The ins and outs of European unemployment
In this paper we study the contribution of inflows and outflows to the dynamics of unemployment in three European countries, the United Kingdom, France and Spain. All countries are interesting in their own right and in the comparison with each other. Britain’s labour markets were strictly regulated up to the mid 1980s but they have been liberalized since then. France is still a regulated economy compared with Britain, with unemployment averaging about 8%. Spain has had the biggest rise in unemployment in Europe, reaching 24% in the mid 1990s, but policy reforms and fast growth since then brought it down to a level below France’s. We compare performance in these three countries making use of both administrative and labor force survey data. We find that the impact of the 1980s reforms in Britain is evident in the contributions of the inflow and outflow rates. The inflow rate became a bigger contributor after the mid 1980s, although its significance subsided again in the late 1990s and 2000s. In France the dynamics of unemployment are driven by the outflow rate virtually entirely, which is consistent with a regime with strict employment protection legislation. In Spain, however, both rates contribute significantly to the dynamics, perhaps as a consequence of the prominence of fixed-term contracts since the late 1980s.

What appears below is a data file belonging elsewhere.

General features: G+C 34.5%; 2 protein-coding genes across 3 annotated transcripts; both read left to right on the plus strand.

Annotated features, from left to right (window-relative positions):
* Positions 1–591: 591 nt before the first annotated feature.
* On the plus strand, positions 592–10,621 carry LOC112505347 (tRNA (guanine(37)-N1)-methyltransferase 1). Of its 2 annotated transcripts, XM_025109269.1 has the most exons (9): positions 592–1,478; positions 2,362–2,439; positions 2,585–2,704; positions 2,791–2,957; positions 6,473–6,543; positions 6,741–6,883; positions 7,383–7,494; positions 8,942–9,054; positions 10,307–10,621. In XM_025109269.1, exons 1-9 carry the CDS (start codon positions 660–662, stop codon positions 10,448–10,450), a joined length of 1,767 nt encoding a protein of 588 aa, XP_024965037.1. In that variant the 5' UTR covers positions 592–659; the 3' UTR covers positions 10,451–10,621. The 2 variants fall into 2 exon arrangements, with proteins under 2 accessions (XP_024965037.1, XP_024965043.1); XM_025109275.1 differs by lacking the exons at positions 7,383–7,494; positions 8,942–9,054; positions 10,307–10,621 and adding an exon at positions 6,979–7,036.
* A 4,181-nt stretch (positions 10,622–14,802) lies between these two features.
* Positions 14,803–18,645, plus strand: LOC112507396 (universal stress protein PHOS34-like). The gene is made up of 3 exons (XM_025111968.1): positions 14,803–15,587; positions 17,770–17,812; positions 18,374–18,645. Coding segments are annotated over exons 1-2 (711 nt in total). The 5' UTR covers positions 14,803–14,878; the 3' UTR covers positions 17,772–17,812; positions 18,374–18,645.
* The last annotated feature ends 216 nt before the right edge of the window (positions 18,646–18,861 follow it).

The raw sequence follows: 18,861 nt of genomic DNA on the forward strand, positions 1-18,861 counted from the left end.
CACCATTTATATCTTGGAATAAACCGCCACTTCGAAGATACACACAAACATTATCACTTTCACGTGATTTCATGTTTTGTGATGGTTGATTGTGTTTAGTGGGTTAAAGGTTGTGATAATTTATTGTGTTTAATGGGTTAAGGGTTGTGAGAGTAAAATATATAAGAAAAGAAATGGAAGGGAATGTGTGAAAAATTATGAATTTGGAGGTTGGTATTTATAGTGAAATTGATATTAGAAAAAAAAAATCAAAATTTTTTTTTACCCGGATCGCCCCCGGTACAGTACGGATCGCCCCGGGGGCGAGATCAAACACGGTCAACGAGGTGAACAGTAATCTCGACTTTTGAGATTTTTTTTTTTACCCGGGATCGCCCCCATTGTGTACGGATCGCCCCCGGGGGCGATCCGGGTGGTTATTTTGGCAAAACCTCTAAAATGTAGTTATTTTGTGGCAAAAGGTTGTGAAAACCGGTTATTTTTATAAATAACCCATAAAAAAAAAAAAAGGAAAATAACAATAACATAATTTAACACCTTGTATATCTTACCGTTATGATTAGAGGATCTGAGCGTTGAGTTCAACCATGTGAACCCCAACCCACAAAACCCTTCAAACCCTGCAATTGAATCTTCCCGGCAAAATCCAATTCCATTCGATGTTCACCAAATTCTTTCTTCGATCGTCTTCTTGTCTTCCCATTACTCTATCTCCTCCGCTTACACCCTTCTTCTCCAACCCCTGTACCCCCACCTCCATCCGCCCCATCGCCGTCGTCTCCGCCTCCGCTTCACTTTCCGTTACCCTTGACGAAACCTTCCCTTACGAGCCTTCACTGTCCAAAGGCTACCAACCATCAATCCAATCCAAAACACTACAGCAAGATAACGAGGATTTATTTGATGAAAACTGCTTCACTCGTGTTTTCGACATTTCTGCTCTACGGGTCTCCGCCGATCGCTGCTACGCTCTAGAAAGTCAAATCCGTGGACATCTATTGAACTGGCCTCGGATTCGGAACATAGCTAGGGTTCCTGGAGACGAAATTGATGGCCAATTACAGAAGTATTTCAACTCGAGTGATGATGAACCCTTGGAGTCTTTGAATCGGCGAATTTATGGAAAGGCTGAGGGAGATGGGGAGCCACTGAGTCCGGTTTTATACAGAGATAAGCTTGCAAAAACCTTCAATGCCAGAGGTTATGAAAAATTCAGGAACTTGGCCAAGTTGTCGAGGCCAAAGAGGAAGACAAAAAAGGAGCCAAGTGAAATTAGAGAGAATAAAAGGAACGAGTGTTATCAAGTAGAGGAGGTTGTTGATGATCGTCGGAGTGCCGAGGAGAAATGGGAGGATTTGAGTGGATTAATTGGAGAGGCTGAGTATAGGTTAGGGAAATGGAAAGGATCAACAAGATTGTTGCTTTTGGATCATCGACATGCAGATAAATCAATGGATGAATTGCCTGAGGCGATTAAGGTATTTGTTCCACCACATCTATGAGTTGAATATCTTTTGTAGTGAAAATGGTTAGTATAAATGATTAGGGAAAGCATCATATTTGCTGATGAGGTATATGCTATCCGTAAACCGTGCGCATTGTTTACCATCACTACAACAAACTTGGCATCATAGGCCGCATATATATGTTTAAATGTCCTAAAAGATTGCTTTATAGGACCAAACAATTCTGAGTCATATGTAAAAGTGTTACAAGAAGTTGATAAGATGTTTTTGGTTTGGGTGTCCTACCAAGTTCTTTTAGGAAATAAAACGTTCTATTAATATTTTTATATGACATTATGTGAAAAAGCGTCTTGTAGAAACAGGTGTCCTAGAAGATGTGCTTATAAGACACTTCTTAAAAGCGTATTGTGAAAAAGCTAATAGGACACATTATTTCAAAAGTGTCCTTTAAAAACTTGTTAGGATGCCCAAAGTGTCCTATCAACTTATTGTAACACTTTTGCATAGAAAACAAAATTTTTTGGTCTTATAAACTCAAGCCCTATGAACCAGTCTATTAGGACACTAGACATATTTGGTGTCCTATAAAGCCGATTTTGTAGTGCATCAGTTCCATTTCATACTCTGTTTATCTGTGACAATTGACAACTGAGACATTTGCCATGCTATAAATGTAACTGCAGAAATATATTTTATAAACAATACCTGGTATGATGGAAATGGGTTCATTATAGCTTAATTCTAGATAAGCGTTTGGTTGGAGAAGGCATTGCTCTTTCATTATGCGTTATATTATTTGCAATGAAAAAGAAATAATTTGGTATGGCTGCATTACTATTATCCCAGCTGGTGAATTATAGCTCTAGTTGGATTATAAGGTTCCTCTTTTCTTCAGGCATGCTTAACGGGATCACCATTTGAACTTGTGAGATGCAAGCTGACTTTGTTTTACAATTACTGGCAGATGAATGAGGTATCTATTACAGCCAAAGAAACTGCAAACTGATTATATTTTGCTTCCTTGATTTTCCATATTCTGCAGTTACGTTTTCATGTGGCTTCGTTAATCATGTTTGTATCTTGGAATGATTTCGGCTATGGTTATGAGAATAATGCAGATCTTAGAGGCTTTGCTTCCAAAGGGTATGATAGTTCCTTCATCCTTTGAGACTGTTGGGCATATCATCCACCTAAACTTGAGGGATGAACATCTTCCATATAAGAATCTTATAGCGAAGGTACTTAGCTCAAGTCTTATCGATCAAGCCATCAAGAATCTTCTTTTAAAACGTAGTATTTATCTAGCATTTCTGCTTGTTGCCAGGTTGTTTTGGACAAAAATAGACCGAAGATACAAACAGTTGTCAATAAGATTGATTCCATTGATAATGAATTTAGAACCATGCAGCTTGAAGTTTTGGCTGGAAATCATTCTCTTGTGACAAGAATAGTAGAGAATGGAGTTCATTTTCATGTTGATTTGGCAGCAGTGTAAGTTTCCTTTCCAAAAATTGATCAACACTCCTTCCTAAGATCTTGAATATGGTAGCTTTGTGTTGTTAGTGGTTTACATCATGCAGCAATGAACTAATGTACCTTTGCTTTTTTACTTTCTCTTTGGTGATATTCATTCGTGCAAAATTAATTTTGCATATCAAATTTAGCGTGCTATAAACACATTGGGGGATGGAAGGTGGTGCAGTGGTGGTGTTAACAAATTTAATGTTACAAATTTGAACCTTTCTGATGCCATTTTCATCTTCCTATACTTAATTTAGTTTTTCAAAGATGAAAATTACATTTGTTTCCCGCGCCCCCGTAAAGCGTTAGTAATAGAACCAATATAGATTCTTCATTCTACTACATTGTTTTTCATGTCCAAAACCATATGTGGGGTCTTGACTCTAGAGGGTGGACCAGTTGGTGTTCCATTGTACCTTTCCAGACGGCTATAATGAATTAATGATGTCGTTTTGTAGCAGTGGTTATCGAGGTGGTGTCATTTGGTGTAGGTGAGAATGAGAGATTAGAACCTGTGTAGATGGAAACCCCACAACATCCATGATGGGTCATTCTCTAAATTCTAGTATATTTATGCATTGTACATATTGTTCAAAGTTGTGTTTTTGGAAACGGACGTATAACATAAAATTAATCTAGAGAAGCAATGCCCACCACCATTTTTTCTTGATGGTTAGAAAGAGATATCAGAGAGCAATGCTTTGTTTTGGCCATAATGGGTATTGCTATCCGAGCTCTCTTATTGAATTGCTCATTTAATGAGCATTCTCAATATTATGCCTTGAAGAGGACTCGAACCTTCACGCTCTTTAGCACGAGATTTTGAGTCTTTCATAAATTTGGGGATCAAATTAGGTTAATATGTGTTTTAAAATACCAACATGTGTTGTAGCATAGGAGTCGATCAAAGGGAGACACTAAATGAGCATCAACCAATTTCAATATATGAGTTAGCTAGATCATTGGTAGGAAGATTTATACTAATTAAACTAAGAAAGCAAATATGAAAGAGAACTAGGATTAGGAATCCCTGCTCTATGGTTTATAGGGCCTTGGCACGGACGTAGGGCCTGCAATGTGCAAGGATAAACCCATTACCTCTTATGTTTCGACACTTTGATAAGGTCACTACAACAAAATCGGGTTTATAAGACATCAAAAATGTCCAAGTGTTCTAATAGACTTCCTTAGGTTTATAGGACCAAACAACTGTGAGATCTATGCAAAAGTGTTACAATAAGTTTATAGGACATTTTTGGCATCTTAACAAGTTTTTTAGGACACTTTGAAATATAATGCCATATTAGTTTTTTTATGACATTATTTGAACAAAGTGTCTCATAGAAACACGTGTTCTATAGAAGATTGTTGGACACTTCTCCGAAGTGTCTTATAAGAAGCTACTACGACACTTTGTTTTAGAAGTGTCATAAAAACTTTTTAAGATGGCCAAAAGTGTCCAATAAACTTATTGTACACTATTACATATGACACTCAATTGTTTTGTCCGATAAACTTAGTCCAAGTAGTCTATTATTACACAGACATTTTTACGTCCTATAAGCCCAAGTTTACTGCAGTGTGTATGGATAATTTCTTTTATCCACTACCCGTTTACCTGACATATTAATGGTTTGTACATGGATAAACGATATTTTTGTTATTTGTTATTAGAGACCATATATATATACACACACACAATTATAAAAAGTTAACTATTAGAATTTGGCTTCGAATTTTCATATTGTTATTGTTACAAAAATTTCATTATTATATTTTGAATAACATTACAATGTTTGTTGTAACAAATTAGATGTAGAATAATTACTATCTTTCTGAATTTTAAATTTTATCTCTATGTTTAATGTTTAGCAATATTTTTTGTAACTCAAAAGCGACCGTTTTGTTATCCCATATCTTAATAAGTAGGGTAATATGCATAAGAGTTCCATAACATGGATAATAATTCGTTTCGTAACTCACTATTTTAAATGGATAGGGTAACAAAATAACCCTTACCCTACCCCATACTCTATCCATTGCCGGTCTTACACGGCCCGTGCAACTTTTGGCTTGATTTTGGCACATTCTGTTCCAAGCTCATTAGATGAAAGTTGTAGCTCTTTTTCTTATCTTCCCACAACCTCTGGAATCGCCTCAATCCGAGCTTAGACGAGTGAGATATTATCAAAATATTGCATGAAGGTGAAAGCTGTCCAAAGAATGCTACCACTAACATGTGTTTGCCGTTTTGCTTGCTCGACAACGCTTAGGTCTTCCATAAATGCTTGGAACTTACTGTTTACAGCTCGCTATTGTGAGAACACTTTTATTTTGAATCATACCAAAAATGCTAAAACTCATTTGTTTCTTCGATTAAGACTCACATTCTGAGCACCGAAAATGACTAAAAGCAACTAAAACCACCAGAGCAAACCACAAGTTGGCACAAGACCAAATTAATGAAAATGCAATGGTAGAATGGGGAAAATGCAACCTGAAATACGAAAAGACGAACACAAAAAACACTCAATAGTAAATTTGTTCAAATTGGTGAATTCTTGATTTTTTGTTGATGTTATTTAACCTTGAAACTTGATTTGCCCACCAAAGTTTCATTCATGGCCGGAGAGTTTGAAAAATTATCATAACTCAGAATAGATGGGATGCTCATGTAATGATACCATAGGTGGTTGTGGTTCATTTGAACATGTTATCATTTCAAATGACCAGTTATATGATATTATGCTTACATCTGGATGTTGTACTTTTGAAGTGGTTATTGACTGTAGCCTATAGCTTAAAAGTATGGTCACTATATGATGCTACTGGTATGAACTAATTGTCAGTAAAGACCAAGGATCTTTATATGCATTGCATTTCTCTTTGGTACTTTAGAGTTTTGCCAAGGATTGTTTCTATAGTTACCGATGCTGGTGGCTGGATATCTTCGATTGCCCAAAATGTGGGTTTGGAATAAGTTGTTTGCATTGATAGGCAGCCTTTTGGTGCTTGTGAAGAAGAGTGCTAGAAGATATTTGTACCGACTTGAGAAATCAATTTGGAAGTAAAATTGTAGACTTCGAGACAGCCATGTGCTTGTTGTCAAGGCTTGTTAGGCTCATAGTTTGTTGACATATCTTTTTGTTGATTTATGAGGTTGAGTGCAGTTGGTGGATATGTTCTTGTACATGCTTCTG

|Date of creation:||May 2008|
|Publication status:||Published in American Economic Review, May, 2008, 98(2), pp. 256-262. ISSN: 0002-8282|
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